Last night we started a series in BRIGADE entitled, TEN, where we’re looking at the 10 Commandments. Our first talk last night dealt with our common assumptions that we have deep within us that the ten are void of relationship. If we look strictly at the surface of what Exodus 20 has to say, it’s really hard to find a God who loves his people unconditionally in there.
So, we backed up and did a quick look at the history of the Israelites starting with Jacob’s move to Egypt. How the Israelites had been enslaved by the Egyptians for 400 years (twice as long as the United States has been in existence, by the way). Then we went through God calling Moses to lead his people out of slavery and how Pharaoh refused to cooperate with God’s plan, so God intervened on behalf of His people – 9 times in fact. Then with one final intervention we discussed the Passover in Exodus 12. God rescued His people.
As a result of the Israelites’ obedience, God spares them from the last plague – the death of the firstborn son in each family. When Pharaoh’s own son dies, he finally decides to let the Isrealites leave Egypt, and they walk out together as a free nation. They have been rescued by their God, who has taken a personal interest in them.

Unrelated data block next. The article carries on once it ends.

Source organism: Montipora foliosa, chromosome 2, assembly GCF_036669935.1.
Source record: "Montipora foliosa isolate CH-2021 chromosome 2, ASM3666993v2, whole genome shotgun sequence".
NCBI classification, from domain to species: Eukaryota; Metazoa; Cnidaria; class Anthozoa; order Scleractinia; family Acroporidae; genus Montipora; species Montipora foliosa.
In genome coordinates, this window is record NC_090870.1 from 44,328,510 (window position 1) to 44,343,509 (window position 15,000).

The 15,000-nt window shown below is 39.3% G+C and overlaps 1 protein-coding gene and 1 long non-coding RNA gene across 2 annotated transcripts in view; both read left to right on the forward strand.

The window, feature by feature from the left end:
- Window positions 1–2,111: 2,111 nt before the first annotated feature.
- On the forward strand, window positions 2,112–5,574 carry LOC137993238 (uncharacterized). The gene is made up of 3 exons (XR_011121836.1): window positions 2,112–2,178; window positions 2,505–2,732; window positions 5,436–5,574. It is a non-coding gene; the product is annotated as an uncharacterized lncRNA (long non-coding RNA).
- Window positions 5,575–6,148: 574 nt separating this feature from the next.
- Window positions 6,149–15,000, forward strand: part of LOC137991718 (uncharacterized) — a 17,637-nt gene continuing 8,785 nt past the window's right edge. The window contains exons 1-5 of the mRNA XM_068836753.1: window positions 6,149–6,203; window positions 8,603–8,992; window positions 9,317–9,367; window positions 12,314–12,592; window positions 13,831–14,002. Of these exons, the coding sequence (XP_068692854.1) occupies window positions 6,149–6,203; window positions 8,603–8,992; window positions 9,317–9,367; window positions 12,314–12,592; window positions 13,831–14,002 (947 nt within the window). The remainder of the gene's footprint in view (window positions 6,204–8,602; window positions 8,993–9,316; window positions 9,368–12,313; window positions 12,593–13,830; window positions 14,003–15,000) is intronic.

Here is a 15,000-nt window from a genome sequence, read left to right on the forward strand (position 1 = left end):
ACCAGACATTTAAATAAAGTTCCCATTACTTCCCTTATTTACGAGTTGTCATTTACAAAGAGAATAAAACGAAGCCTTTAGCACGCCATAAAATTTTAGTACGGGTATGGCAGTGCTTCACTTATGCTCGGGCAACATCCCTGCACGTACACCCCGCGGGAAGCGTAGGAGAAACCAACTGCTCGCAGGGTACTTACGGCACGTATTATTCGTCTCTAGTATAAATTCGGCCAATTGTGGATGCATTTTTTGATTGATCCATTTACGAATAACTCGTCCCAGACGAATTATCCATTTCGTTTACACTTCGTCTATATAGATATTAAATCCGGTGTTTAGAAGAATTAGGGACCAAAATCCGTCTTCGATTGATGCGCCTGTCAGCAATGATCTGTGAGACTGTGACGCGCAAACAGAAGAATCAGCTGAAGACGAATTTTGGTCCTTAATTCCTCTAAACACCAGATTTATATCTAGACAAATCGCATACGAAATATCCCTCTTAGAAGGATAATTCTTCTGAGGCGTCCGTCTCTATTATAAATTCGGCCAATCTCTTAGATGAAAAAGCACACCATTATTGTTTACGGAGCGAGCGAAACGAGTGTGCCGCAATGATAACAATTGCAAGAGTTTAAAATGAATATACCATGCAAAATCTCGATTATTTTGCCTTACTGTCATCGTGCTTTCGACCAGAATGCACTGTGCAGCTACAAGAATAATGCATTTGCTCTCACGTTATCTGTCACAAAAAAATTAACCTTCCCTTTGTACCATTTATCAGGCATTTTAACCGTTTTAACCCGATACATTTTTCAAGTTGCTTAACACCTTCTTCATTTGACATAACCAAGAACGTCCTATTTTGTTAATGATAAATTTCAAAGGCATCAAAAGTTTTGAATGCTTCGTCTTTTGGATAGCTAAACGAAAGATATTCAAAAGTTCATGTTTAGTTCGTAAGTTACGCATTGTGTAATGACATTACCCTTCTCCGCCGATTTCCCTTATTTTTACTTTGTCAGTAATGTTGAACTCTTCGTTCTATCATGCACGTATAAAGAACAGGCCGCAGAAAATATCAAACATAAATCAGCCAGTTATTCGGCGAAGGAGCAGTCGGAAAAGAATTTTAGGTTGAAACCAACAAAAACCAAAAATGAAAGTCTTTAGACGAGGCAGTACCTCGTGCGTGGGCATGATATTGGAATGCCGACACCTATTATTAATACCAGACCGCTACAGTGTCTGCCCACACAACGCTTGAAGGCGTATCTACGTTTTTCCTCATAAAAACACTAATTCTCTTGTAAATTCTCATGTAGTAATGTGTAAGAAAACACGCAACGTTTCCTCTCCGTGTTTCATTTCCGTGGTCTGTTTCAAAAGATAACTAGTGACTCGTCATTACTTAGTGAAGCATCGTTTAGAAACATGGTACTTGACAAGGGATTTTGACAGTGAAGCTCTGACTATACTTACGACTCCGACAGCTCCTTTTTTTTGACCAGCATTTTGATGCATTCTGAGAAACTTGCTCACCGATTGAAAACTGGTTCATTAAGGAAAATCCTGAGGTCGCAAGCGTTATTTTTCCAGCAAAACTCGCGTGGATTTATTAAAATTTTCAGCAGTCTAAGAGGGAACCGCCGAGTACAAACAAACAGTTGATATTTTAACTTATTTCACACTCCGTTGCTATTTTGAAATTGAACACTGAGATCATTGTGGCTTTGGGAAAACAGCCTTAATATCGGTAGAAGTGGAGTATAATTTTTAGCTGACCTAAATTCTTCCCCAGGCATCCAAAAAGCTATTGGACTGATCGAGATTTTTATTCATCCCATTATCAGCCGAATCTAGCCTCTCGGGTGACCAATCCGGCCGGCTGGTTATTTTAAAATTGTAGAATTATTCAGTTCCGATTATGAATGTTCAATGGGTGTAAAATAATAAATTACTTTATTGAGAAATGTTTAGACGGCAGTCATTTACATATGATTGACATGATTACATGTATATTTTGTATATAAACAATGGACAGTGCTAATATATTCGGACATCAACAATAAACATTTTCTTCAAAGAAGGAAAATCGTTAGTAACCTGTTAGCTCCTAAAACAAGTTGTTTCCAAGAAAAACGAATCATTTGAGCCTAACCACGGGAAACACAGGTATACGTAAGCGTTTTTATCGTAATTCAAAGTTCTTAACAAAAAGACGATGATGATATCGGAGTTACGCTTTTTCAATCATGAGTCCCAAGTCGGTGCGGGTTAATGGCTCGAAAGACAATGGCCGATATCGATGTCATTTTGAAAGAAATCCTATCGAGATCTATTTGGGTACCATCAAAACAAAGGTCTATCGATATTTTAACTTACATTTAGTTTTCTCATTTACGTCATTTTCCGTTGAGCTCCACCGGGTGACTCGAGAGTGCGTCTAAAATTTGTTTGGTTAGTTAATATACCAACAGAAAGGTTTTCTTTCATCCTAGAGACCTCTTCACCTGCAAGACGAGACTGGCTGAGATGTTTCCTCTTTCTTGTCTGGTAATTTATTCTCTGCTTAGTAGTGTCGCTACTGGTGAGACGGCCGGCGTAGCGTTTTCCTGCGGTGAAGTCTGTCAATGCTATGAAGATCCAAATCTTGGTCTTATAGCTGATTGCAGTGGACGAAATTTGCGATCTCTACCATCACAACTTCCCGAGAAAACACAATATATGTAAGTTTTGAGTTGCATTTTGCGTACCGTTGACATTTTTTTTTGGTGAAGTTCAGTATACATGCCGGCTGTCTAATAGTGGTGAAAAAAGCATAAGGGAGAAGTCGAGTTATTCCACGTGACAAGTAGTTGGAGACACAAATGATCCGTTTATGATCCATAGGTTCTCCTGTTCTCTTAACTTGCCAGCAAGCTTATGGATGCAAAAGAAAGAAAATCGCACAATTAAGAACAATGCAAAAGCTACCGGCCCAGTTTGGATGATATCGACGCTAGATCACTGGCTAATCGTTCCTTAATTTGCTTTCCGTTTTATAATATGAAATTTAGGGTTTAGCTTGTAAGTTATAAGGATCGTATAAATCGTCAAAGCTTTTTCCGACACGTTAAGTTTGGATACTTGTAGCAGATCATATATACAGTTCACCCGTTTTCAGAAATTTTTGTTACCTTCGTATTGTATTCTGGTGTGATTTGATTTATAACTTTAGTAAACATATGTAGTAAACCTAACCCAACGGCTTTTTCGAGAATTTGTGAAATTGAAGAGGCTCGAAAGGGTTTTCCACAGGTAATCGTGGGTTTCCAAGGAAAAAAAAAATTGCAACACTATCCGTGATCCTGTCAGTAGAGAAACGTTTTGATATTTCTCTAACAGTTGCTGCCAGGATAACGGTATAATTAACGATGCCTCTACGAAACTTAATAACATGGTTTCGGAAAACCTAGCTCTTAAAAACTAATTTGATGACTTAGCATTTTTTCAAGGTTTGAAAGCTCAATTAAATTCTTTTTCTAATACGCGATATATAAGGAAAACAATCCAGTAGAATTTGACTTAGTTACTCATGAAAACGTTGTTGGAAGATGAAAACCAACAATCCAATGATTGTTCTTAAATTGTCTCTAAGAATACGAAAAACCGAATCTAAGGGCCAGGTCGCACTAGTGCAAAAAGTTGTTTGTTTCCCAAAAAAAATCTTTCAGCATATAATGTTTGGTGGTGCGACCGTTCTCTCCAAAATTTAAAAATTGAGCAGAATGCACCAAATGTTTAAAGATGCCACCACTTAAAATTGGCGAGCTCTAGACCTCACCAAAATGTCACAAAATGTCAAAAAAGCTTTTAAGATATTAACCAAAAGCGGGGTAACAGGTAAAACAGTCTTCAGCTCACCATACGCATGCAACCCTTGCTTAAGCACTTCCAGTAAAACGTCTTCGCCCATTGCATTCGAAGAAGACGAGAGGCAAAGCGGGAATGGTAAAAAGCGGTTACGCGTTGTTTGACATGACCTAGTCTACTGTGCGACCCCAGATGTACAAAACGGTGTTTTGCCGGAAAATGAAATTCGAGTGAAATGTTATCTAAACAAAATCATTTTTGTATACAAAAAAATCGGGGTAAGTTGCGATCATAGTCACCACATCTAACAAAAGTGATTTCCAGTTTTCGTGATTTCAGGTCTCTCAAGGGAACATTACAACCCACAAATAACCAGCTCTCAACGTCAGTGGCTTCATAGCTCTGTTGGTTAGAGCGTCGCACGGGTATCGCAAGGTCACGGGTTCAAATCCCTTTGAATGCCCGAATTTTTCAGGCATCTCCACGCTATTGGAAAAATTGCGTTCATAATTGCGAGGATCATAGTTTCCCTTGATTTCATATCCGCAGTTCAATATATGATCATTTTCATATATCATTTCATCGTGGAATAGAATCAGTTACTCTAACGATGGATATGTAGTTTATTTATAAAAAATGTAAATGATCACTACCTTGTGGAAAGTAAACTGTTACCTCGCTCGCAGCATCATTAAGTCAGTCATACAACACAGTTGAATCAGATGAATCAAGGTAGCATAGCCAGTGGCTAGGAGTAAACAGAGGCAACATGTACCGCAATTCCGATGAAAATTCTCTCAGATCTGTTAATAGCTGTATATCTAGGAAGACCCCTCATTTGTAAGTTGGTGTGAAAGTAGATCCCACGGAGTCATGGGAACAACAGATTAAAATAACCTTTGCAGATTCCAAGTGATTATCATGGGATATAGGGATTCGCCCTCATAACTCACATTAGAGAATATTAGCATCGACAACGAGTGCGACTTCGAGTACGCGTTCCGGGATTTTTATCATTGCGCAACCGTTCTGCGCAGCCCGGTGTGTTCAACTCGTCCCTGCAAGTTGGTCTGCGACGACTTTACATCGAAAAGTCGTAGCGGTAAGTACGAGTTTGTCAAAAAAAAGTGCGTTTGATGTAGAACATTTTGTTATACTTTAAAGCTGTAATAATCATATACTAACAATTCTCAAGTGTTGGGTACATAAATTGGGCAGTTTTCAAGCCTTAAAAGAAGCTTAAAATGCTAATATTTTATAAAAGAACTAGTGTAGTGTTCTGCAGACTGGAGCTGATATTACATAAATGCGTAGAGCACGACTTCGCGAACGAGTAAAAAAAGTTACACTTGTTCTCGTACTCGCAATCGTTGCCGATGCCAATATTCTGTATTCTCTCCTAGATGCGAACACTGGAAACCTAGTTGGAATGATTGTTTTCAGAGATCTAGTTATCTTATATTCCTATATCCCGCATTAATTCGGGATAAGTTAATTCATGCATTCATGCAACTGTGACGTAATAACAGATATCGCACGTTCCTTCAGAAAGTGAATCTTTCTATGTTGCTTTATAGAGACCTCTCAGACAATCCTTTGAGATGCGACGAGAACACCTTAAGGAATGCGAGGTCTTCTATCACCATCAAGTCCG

A relationship between Israel and God had already been set into place. God had already acted on Israel’s behalf. If we miss this, we miss the whole point.
God acted first. God moved first. God proved Himself first. Before the rules, before the requirements, before God asked anything of Israel, God made His character known. He made His love known. He made the relationship known.
But in all of that (at least from my perspective) we still missed the point. At the end of the night I asked my JH boys what their one takeaway was for the night, and every single one of them came back with “try harder to live my life according to the 10 Commandments,” “honor my parents better,” “make sure that I’m living a better life.”
Grace is hard.
Grace is hard to hear someone talk about and freely accept it. It’s difficult to believe that there is a God who desires a relationship with us more than for us to follow a set of rules (sounds a bit like RELIGION doesn’t it?). Grace is hard, because we rarely meet someone who is gracious. Grace is hard because so many of our first experiences with God are with His representatives – “Christians” – not living in, and extending that Grace, that unconditional love as freely as God does.
And so Grace is hard to understand. I’ll even admit, that in my writing out the words that I would say last night I had to do a double take on them, and wonder if I was going to preach a gospel with too much grace, and not enough stipulations for us to live by once we experience that Grace.
Grace is hard.